here–

with these lemons

bursting under my grip

spilling

    exploding                                                                                        

    crying the hot juice

  of giving in

     like my father

    who

wanted lemonade

      as his last

    throat quinching drink

    So he asked me

           to make it

   and now

      the smell of lemon

                  on my hands

    will mean

always

    that his throat is dry

  in a room

that’s just a sting

    and a step away

.

.

.

.Copyright Jas Mardis 1999 Awarded the Voertman Poetry Award and published in Our Texas anthology , Center For Texas Studies @ University of North Texas Press, Denton, TX.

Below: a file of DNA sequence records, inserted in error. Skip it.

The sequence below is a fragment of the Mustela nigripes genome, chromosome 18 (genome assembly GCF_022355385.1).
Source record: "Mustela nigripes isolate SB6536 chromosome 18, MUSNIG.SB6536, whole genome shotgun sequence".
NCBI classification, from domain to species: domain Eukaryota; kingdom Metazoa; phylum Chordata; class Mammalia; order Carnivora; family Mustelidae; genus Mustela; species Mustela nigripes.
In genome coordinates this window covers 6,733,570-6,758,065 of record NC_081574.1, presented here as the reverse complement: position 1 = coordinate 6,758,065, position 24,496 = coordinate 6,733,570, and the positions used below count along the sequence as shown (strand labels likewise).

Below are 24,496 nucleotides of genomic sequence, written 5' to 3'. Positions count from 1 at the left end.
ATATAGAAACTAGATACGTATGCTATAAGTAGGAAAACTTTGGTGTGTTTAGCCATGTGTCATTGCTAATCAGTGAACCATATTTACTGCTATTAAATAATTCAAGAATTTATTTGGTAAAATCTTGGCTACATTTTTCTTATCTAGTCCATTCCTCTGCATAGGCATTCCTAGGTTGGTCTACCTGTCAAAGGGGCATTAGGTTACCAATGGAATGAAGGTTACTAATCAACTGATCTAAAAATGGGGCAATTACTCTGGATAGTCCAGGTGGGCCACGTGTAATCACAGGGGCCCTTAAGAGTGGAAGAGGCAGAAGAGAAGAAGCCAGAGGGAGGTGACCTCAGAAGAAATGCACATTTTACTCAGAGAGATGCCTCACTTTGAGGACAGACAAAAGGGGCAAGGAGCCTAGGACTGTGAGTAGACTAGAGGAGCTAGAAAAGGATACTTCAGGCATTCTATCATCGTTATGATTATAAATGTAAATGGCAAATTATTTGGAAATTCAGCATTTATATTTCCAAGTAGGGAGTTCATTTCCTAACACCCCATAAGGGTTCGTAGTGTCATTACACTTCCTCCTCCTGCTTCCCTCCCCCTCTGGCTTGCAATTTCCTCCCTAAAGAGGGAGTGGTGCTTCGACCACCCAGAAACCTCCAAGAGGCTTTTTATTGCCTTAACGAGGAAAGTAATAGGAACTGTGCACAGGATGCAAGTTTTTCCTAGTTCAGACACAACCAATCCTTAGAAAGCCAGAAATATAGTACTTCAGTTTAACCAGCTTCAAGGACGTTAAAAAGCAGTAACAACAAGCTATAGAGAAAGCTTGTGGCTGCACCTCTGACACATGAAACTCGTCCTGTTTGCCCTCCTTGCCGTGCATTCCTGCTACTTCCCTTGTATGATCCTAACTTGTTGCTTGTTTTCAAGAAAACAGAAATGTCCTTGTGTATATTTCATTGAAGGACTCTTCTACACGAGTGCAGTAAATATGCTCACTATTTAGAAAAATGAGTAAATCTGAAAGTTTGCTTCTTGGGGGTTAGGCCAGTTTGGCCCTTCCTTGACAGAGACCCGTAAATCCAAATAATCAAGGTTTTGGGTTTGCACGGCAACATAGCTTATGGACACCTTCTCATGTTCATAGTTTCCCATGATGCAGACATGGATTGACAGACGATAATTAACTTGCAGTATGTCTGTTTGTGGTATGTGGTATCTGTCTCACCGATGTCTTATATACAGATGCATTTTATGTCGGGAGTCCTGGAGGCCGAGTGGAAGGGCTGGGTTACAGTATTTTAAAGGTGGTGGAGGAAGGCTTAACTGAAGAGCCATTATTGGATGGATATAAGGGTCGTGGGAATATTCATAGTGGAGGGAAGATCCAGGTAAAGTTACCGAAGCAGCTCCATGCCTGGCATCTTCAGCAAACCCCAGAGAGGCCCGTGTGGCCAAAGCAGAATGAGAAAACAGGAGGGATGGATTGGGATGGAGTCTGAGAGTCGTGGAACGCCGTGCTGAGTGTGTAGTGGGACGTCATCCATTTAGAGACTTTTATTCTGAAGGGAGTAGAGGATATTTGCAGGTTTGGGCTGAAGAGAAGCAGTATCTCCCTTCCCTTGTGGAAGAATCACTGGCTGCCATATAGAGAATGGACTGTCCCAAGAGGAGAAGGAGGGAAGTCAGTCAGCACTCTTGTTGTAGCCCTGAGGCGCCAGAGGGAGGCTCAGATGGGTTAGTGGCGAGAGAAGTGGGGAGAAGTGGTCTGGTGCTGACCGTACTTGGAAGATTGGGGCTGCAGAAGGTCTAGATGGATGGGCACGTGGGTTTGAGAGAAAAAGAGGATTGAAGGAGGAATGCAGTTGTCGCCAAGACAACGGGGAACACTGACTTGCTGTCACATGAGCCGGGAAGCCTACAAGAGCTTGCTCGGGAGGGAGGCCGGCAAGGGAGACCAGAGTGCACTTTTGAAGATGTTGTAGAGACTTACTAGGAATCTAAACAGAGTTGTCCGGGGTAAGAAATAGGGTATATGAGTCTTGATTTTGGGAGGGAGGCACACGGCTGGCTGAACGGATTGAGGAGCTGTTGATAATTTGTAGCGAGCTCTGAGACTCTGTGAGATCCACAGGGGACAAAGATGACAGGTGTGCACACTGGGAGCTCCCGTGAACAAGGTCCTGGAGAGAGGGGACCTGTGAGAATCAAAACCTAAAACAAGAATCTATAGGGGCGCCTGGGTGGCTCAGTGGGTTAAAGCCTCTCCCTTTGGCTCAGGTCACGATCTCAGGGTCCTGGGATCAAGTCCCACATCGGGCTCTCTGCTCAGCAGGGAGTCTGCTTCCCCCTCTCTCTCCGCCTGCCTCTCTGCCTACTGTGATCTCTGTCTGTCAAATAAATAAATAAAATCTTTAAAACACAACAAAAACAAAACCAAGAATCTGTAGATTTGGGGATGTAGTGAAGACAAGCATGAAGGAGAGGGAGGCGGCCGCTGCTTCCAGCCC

Drops Like Rain

(Drops Like Rain audio)

In the rain
what will be remembered of your face
does not blur so easily

and I see so clearly

the wonderful, seasonal, leaf-brown shading of your eyes
piercing thru the large pane of shop glass
as you jump the space between awnings trying not to get wet

I see you remembering to smile   then scrunching your face when
an already couple bumps into you  and
just like that
you slide back into the weather and your hair drinks what drips
from the beast that has become this night’s sky

From this booth    I cannot save you
not even in my manliest imagination
not even in the best years of my  faster  boyhood
not even     not hardly      no way

so,
when you do not  fall into the drink
but instead bend at the knees and waist
and waggle your hips into a brake

the sound that comes from me    does not match my facade

Every  day
since first looking into the falling stream that was your face
watching helplessly    you
slipping and grinding and stopping yourself in the rain